Staying a True Mud Master
Often I hear colleagues or co-workers talk about Agile transitions and the impediments that certain scrum teams encounter.
For instance, the team struggles with how to plan and execute the non-functional testing for the next sprint in the retrospective session (as part of the sprint review). Later in that same session, the team has a discussion how to cope with the fact that the business keeps changing the scope in the middle of the sprint. ‘How can we keep the scope fixed’ they wonder.
What intrigues me is that some of these colleagues/co-workers have a very theoretical view and approach these challenges almost as if they are out of the mud for too long. They write great literature and are experienced lecturers but when was the last time you were actually part of a scrum team (as an Agile coach at the minimum level of involvement). These colleagues have not been part of the vanguard of an agile, scrum or DevOps team at all. How committed does that make you to the actual engineers in the field, do you know their daily struggle, their real impediments as outlined in the first paragraph? Can you still identify with them, based on recent experience rather than theory?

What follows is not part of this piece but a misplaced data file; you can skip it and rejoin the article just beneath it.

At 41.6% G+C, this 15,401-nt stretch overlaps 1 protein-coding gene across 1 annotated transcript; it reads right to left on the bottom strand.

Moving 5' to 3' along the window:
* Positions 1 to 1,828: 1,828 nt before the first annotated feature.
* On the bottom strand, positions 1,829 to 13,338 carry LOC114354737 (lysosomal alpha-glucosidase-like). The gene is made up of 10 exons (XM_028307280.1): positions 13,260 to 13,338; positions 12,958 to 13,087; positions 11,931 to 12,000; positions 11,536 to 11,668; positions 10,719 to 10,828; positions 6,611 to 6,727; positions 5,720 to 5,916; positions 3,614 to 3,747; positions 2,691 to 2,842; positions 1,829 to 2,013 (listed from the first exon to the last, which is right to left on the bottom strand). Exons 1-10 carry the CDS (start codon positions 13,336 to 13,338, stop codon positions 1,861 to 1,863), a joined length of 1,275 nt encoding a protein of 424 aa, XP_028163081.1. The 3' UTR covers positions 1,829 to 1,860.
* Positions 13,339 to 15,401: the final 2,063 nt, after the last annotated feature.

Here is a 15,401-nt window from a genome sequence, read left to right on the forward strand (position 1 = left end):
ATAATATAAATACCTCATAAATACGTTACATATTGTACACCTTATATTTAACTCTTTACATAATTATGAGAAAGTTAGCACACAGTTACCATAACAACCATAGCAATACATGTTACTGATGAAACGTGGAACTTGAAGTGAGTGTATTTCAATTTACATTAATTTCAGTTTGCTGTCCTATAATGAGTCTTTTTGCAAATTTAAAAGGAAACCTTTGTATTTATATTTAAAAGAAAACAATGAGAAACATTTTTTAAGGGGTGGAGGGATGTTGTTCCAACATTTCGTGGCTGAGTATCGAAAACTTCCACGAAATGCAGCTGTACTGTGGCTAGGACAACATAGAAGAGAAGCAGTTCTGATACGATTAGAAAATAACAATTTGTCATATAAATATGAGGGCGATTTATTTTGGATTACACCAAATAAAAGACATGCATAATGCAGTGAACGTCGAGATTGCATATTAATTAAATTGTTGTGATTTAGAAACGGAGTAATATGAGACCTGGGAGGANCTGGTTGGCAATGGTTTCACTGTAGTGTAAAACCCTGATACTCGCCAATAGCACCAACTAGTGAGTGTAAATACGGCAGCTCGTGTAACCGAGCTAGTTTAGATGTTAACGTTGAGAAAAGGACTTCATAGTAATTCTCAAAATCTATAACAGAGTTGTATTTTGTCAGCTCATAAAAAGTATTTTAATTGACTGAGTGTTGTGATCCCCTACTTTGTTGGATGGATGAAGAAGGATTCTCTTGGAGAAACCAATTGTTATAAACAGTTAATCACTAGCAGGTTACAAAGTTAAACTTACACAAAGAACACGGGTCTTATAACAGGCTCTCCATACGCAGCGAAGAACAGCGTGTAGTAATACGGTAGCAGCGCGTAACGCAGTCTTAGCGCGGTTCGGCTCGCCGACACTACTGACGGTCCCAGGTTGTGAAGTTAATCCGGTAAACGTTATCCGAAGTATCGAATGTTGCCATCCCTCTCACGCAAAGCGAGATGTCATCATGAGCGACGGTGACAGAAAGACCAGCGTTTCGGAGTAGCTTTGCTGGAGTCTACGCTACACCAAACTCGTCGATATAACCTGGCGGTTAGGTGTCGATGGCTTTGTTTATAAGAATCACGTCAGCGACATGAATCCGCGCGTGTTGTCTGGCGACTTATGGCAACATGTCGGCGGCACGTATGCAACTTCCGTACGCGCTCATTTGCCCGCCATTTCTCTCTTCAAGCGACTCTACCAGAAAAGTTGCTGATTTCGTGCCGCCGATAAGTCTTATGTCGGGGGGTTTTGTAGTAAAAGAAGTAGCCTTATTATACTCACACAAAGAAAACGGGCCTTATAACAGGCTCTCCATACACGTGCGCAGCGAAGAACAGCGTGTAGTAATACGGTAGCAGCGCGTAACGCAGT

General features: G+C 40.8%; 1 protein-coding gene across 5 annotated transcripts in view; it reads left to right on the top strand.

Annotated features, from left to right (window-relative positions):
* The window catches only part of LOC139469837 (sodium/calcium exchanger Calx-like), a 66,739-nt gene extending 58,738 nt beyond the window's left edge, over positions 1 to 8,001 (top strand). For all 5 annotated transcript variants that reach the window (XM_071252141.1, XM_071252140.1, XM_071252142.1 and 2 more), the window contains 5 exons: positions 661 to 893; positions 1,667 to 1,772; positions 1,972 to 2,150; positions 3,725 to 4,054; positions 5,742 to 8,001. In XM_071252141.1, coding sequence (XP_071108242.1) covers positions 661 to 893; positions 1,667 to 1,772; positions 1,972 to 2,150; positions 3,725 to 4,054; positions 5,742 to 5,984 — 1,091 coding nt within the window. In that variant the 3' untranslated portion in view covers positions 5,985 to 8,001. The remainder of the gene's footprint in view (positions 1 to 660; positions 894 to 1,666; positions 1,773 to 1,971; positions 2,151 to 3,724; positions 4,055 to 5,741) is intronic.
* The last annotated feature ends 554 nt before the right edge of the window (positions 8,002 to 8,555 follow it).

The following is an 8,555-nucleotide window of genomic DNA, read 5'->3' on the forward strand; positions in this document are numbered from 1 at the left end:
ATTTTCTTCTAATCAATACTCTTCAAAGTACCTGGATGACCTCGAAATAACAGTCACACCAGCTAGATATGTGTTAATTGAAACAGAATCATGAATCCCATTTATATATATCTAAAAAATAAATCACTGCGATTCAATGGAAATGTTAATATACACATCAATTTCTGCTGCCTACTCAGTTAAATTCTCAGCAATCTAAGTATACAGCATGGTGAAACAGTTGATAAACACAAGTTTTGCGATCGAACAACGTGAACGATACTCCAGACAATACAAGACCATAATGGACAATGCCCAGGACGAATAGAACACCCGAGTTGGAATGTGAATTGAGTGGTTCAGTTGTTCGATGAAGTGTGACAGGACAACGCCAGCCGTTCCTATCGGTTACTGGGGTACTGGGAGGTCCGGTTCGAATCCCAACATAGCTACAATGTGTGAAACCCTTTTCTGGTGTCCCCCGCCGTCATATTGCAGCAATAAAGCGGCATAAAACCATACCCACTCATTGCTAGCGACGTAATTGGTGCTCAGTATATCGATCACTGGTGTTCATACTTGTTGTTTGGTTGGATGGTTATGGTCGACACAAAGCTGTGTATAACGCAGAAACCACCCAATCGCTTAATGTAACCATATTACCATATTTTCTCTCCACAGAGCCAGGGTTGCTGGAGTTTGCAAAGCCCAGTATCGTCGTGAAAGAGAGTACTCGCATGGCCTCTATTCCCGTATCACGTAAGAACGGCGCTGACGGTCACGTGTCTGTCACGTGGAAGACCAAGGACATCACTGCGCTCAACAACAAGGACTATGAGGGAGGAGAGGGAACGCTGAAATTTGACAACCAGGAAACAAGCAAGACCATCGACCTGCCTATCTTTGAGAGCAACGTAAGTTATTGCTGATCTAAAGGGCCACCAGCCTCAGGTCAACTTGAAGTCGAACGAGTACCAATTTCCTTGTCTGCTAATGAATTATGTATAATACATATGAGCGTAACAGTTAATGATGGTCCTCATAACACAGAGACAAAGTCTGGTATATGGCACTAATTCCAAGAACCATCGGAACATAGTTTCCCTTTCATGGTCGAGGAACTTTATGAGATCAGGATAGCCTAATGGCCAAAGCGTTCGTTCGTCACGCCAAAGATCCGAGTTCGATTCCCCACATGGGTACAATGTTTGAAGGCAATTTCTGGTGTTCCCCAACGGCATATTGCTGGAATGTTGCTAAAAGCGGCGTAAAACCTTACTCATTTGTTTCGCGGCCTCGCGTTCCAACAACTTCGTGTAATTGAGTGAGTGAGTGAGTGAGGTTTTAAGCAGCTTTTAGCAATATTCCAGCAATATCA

This got me thinking[...]
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